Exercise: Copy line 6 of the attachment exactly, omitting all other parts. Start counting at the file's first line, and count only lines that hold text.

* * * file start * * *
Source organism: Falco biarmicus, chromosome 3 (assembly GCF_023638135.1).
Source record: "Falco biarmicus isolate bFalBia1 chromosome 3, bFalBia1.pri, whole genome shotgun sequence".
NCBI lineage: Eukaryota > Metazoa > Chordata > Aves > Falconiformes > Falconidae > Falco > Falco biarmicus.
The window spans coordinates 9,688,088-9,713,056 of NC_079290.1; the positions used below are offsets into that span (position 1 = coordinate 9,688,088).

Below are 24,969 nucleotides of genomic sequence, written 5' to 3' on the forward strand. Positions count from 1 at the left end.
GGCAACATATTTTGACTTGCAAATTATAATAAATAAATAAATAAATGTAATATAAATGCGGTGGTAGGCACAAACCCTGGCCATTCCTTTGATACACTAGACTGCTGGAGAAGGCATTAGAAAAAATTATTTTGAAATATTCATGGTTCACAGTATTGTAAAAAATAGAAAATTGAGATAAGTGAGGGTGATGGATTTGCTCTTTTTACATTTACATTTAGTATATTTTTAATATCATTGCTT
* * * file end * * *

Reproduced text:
GGCAACATATTTTGACTTGCAAATTATAATAAATAAATAAATAAATGTAATATAAATGCGGTGGTAGGCACAAACCCTGGCCATTCCTTTGATACACTAGACTGCTGGAGAAGGCATTAGAAAAAATTATTTTGAAATATTCATGGTTCACAGTATTGTAAAAAATAGAAAATTGAGATAAGTGAGGGTGATGGATTTGCTCTTTTTACATTTACATTTAGTATATTTTTAATATCATTGCTT